The film does examine a plethora of fascinating JFK assassination topics, though, including the following: Assassin Lee Harvey Oswald’s numerous and obvious connections to the intelligence community. The Warren Commission’s, intel community’s, and media’s knowing distortions and deceptions regarding the assassination. The fantasy of the magic-bullet theory. The contradictory medical evidence from Parkland Hospital in Dallas, and the autopsy at Bethesda Naval Hospital in Maryland. The remarkably similar plots to kill Kennedy in Chicago and Tampa, leading up to Dallas, which included other Oswald-esque patsies Thomas Arthur Vallee and Gilberto Lopez. And the story of Abraham Bolden, the first black secret service agent, who allegedly tried to inform the authorities of the Chicago plot, but instead of being hailed a hero, was railroaded and sent to prison.

‘JFK Revisited’ also spotlights the struggle between Kennedy and the political establishment. His famed American University speech of June 1963, where he laid out his vision for a new, peaceful US foreign policy, opens the film. This vision is foundational to ‘the why’ of Stone’s theory regarding the assassination, as it provides a motive for the intelligence agencies and military to act to remove a president they deemed soft on communism and weak in general.

Kennedy wanted to promote anti-colonialism, normalize relations with Cuba, not make the same mistake as the French in Vietnam, and have détente with the Soviets, even including combining efforts in the space race.

The intelligence community and the Pentagon had a very different and much more nefarious agenda. They were busy eliminating Lumumba in the Congo, fomenting a military coup in France, conjuring both the Bay of Pigs and Operation Northwoods – which would use false-flag terror attacks on US targets to force a war in Cuba – and pushing for American escalation in Vietnam.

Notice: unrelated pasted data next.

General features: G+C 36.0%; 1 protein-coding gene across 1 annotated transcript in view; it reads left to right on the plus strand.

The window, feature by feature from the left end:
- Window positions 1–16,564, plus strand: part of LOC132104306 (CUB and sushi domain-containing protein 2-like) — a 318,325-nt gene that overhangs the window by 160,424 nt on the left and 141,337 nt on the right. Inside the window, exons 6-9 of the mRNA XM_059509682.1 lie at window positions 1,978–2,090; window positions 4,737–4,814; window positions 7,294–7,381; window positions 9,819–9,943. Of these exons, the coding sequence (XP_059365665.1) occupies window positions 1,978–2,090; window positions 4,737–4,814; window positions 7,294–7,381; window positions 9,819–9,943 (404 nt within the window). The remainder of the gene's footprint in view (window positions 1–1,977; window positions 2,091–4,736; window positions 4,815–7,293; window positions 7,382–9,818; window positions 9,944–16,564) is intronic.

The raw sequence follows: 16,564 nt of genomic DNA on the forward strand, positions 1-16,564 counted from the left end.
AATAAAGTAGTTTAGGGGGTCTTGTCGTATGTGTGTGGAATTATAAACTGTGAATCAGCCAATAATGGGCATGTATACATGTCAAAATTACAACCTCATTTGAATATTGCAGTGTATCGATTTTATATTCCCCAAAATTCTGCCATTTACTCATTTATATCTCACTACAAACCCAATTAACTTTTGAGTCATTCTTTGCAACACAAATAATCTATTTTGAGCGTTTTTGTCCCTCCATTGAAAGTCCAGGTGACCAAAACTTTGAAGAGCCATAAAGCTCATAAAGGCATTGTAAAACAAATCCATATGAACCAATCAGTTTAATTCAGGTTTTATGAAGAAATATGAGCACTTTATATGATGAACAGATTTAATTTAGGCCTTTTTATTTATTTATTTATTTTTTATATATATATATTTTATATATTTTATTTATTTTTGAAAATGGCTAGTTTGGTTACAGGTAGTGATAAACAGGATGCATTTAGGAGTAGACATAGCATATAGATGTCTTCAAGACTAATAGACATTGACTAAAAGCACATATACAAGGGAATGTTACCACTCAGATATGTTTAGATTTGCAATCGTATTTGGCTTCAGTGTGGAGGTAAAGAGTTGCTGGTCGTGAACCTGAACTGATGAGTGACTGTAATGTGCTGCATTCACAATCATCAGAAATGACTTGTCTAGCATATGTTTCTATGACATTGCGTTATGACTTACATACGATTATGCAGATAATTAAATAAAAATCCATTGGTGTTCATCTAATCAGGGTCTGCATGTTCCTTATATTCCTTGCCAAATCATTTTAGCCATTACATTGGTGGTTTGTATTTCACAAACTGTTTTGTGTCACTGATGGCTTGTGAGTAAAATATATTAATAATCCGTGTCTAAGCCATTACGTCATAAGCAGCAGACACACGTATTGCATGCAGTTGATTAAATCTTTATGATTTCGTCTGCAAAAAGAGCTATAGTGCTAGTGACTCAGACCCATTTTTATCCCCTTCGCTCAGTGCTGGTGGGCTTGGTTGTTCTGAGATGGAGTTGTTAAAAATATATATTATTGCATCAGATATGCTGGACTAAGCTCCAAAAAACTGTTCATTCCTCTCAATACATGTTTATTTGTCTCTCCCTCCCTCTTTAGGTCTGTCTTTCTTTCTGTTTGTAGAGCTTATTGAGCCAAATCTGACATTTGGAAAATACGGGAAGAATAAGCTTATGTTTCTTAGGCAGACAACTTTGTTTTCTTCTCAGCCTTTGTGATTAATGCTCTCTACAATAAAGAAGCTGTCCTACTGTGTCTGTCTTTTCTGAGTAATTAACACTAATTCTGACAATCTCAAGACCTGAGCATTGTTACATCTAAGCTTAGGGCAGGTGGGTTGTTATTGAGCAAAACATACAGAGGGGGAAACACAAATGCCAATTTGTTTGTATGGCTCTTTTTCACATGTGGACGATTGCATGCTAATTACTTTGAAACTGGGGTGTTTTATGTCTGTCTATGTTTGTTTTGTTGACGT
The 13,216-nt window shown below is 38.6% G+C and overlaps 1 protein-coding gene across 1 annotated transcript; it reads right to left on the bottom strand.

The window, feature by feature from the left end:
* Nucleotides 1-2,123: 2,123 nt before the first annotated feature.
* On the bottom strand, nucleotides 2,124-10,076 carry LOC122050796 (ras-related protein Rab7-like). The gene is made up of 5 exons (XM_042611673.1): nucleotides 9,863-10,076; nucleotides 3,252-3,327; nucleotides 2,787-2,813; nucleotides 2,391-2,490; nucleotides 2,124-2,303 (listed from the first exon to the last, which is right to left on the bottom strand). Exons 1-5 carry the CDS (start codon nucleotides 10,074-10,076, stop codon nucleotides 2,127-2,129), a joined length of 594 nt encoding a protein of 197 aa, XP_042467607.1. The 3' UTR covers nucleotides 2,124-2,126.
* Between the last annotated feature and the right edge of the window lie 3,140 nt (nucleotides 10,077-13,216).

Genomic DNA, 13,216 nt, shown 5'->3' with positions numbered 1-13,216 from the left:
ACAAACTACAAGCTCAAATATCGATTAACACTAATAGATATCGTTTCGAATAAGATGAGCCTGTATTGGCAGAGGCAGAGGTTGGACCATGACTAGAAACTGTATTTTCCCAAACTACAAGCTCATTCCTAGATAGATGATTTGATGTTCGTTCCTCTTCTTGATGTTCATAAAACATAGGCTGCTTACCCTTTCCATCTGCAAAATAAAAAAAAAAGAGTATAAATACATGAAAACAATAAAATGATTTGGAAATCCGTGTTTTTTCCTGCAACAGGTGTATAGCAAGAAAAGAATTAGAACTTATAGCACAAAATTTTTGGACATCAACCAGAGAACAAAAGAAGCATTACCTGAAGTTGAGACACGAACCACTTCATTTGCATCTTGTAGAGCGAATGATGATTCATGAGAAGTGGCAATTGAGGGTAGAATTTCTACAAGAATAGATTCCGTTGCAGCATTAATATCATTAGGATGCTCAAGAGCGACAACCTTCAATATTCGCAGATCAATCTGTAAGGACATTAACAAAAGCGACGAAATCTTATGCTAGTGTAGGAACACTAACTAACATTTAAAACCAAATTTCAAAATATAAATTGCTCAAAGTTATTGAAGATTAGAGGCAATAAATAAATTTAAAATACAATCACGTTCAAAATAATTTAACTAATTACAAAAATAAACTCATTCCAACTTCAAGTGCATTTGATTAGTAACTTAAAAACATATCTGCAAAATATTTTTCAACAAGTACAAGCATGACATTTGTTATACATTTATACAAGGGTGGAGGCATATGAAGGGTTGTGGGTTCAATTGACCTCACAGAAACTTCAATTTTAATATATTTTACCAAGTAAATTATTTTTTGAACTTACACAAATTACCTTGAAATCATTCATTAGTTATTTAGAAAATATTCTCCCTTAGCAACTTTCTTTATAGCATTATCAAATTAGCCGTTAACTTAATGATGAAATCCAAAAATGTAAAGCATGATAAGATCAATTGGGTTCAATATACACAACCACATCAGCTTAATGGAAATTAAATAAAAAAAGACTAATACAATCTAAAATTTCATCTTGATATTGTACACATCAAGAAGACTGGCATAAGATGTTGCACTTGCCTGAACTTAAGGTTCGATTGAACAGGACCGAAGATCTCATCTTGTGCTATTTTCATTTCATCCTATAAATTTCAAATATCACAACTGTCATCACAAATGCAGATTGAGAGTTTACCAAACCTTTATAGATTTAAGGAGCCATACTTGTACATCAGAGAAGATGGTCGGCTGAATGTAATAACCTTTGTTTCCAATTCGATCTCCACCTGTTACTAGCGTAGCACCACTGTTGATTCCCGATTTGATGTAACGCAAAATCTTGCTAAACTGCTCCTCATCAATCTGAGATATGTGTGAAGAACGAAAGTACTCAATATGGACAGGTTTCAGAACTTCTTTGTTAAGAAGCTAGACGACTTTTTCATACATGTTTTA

This is why Kennedy moved to reduce the CIA budget by 20%, fired CIA warhorse Allen Dulles (who, curiously enough, would become a powerful member of the Warren Commission), and famously declared he would shatter the CIA into a million pieces. According to Stone, the CIA beat Kennedy to the punch, as it shattered his skull into a million pieces in Dealey Plaza, on November 22, 1963.

The gaping, gangrenous wound at the heart of America, which rots our national soul, was born on that fateful day, and it still festers and it still matters.

Unlike both malignant political parties and the shameless corporate media, Oliver Stone – whose status as pariah is the fuel that powers all his documentaries – understands this, and he’s trying to heal that wound by seeking out the truth about JFK’s killing.

While the establishment may ignore ‘JFK Revisited’, the general public shouldn’t. It’s a useful and insightful film for anyone who wants to understand their government and what it’s willing to do to maintain both its grip on power and the lucrative status quo.

Seek out and watch ‘JFK Revisited’. It isn’t perfect, but it’s vitally important.

What I Saw on Election Day in Nicaragua


An article by Rick Sterling in Transcend Media Service

US media and politicians have condemned the November 7 Nicaragua election as a “fraud” and “sham”.  On the day of the election, the White House issued a statement saying Nicaragua held a “pantomime election that was neither free nor fair, and most certainly not democratic.”

But are these accusations true?

Voting from a wheelchair

Along with other international volunteers, I was an eye-witness to the election last Sunday. Previously I have been an observer in elections in neighboring Honduras.  Here is a snapshot of what I saw: